A Tracer Aided Study on Silicon Chemistry in Biological Systems describes research conducted to gain more insight into the mechanism by which silicon (Si) is used in a number of organisms.
Silicon is the second most abundant element in the Earth’s crust after oxygen and may have played a significant part in the origin of life. It is essential for many organisms, including higher animals such as man, where it is known to be involved in such vital functions as collagen and bone formation, cell proliferation and the immune system, as well as growth and wound healing. Some studies also suggest that silicon helps to counteract Alzheimer’s disease to some extent, but despite many decades of research, the way in which silicon is utilised remains poorly understood: no silicon-handling enzymes or other biochemical mechanisms have been discovered in higher organisms to date.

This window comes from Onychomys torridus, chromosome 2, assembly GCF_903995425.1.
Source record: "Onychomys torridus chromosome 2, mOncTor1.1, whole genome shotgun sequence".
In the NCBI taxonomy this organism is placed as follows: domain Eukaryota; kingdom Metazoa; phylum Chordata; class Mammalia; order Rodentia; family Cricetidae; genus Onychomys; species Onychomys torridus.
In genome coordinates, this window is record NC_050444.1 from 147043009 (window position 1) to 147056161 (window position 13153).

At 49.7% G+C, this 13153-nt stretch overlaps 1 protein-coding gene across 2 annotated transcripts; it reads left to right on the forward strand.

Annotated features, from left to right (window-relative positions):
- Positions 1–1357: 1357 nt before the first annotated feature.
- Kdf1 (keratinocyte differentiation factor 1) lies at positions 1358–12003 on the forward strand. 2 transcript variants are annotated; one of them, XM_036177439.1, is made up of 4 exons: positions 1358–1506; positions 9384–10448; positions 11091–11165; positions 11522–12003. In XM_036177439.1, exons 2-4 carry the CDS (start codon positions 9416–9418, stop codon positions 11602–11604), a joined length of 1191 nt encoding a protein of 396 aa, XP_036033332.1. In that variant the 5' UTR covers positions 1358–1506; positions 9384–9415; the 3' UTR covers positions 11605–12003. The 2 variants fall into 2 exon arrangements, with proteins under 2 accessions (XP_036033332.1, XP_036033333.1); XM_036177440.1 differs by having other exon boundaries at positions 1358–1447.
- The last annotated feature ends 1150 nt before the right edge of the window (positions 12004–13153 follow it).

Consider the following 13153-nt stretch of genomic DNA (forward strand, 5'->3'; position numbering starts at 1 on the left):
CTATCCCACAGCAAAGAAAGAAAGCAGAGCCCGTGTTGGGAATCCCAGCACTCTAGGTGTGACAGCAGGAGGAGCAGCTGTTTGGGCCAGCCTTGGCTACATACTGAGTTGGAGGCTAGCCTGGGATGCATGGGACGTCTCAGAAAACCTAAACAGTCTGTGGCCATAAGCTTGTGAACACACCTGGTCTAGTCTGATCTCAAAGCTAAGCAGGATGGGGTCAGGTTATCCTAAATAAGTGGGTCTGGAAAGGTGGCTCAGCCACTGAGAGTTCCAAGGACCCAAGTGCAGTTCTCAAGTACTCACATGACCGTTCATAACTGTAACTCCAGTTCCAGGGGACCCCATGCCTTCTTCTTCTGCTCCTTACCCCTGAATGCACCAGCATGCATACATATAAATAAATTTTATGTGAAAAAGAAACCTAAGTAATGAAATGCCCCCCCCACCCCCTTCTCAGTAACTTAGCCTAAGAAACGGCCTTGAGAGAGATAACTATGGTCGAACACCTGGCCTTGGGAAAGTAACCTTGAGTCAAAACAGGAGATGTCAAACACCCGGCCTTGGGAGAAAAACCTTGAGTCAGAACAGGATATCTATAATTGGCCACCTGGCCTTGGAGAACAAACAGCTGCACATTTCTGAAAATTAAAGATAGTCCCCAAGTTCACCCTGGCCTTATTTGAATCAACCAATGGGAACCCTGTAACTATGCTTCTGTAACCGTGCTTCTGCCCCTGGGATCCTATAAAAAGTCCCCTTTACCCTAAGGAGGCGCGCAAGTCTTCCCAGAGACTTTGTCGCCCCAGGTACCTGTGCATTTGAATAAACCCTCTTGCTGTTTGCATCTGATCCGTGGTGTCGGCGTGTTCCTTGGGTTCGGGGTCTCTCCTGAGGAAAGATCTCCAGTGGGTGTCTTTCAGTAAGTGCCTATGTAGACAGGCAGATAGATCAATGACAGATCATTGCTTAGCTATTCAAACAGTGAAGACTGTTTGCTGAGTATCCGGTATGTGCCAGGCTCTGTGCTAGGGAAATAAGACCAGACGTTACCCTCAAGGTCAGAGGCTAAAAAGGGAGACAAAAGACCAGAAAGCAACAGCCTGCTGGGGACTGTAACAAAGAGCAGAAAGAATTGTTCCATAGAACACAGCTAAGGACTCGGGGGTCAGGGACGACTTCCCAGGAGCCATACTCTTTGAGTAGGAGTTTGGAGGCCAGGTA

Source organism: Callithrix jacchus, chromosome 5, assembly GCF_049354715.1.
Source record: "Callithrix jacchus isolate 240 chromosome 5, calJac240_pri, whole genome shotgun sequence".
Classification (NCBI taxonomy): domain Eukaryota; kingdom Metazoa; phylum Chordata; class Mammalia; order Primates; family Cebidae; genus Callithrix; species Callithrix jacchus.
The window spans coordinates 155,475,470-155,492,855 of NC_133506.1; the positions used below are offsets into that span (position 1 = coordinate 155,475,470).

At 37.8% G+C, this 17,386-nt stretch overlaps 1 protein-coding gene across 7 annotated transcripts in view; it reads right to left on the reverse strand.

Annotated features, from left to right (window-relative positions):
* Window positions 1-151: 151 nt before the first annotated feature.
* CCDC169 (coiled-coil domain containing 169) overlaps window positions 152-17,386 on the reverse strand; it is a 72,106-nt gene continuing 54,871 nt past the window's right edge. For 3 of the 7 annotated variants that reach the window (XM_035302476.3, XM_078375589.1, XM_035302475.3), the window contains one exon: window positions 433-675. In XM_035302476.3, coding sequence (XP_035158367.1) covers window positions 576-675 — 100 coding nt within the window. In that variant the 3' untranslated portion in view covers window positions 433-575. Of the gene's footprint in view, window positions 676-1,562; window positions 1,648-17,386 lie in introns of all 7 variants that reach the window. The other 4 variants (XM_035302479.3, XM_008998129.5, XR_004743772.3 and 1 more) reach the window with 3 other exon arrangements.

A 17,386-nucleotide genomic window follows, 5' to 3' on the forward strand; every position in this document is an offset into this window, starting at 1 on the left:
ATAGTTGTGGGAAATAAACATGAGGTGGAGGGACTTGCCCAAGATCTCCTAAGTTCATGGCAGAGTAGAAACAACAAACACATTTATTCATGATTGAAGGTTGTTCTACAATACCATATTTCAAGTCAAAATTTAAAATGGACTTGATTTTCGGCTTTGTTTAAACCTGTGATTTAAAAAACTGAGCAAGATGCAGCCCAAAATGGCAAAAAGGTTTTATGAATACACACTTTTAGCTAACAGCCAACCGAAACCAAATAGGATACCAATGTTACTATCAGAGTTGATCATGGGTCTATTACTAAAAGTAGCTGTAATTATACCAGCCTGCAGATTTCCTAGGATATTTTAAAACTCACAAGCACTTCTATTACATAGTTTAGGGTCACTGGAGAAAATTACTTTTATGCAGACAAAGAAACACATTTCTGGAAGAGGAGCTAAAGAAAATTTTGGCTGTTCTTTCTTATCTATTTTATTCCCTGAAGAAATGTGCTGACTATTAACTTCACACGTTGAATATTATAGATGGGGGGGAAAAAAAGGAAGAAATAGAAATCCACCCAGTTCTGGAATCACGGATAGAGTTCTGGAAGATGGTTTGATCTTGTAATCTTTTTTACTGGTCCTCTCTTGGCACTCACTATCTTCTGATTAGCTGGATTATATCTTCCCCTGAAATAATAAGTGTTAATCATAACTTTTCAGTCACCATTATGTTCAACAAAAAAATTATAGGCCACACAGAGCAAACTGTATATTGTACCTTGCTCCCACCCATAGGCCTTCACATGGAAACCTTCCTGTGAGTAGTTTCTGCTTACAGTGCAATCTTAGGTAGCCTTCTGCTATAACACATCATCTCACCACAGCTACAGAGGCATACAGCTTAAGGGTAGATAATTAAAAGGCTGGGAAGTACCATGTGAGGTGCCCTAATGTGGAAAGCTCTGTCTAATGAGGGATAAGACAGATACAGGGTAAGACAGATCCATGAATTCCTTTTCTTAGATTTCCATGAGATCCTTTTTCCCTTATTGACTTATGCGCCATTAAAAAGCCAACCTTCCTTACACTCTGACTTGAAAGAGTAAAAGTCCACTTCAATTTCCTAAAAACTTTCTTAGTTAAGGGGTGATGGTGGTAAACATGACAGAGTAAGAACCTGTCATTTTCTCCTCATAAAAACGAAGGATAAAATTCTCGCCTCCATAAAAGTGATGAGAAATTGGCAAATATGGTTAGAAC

By means of studying silicon processes in yeasts and biofilms, this research sheds new light on the role of silicon chemistry in several bioprocesses, explaining, at least in part, the influence of silicon in the biological functioning of higher organisms.